Church Marker Sign, taken by Ruth Ann Faris
A season passes
Historic church near Steens community slated for demolition
By Vicky Newman, firstname.lastname@example.org, July 3, 2005, Permission granted for Reprint by the Commercial Dispatch, Columbus, Mississippi
For everything, there is a season, and a season’s end inevitably comes tinged with a degree of sadness.
As another historical Lowndes County building stands slated for demolition, many area residents mark and mourn its passing, and vow it will not be soon forgotten. The Woodlawn Cumberland Presbyterian Church building, located on Highway 12 near Steens,[Correction offered by Ruth Ann Faris on actual location: As soon as you turn North off of Hwy. 12 onto Woodlawn Road it is just about a block or two up on your left. And if you continue East on Hwy. 12 past the Woodlawn Road turnoff you will see Woodlawn Cemetery about 2/10's of a mile up the hill on your right.] is being dismantled after 138 years. Its various appointments, from lumber to collection plates to furnishings, will be sold, most items finding value only with former members desiring a memento of its time here.
The unusual white clapboard church with its unique two-story architectural design was built by the Woodlawn congregation in 1868, of virgin pine lumber and square nail construction. The church served generations of area residents as the faith-based center of their lives. The humble sanctuary, barely altered through the years, was the site for worship, christenings, catechism, weddings and funerals.
The church was organized in 1861 by the Rev. T.B. Wood. According to documents, the congregation met eight years in a log house before the church was built. Wood preached at the church until his death in 1895.
Throughout its history, the congregation was dominated by families surnamed Vaughn, Kidd and Pressly, as well as Gaston, Price, Caldwell, Wiggins, Farley and Harris. The two-acre plot of land on which the church was situated had been given by Martha Kidd Vaughn, and the timber for the church was donated by A.P. Pressly. Thomas Kidd was the first ruling elder.
Early church members contributed a total of $960 to build the church, which also served for years as a the Masonic Temple lodge.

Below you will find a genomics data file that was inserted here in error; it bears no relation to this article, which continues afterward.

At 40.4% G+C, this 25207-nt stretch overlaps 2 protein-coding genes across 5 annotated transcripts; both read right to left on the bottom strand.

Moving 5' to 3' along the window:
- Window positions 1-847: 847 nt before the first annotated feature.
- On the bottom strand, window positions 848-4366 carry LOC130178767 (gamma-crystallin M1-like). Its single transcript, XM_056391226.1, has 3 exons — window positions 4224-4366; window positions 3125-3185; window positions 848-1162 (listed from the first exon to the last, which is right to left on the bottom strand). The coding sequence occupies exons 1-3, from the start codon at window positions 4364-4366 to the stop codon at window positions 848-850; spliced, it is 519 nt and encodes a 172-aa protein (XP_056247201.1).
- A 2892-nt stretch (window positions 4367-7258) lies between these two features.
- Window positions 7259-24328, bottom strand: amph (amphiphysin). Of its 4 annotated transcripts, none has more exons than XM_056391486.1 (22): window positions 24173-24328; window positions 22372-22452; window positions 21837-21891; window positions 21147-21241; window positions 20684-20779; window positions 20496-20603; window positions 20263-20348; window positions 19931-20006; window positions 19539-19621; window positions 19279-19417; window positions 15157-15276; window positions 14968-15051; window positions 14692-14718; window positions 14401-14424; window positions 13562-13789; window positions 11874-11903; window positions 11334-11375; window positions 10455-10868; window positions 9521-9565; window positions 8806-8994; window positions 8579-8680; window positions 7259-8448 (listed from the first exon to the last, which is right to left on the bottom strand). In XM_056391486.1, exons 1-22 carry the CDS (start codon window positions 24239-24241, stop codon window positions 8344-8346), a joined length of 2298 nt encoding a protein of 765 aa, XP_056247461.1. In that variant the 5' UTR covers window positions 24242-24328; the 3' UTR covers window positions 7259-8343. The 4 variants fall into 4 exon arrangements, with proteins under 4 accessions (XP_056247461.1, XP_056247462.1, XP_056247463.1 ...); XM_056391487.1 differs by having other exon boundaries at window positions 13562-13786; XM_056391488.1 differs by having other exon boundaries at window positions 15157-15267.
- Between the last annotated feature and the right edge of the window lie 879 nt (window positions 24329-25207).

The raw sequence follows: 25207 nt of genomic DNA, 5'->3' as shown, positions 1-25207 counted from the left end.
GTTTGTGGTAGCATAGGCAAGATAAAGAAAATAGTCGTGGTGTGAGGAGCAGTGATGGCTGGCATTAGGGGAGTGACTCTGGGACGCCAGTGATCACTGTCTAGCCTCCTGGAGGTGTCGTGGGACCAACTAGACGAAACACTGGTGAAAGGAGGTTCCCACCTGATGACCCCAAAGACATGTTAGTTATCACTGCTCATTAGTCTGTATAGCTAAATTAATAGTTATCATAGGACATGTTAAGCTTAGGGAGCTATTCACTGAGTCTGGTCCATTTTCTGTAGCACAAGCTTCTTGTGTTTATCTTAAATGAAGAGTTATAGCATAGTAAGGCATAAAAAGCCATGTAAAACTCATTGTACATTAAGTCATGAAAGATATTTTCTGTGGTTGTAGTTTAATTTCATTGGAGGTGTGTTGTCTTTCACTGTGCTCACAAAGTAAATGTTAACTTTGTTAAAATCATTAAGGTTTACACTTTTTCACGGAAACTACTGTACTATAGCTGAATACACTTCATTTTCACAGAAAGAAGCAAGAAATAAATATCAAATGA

A rich history
The church was constructed on property beside Woodlawn, a house which also claims a rich history. The house, still standing, was once was known as Kidd’s Tavern, a well-known stagecoach station between 1845 and 1860.
The Woodlawn Cumberland cemetery, located apart from the church, contains headstones dating back to 1812. The land was donated by Capt. Billy Kidd to be used as a cemetery.
In the 1960s, the upright sanctuary was flanked on one side by a new addition, a one-story fellowship hall of concrete block construction. The church remained strong in 1978, when the 110th year was celebrated. At that time, a colorful Columbus character, the late J.Rigg Vaughn, was the oldest church member.
But the once-thriving church had begun to wane in the years after its centennial. As the older generations passed away, services that had been held bi-monthly dwindled to once a month, and many remaining longtime members began to find new churches to attend.
In December, 2003, another congregation, Shiloh Baptist, began meeting in the building. The Shiloh congregation plans to continue meeting there another month or two, until they can erect a metal building for meetings in another nearby location.
Shiloh’s pastor, Lavon Haden, decided to purchase the property from the Presbytery after it was determined that problems with the foundation cannot be readily corrected. Haden will dismantle the sanctuary building and dispose of its contents. The annex fellowship hall will not be torn down. Haden, a carpenter, will make it into his home.
Haden said the decision to sell the building came after the death of Ben Vaughn, the last surviving active member, about a year ago. Vaughn had maintained the books until his death. Haden’s congregation was offered the purchase of the building, but declined.
In consideration of the historical significance of the building, Haden said he had thought of restoring the sanctuary for use as a wedding chapel. It was because of the building’s condition that the idea was abandoned, he said.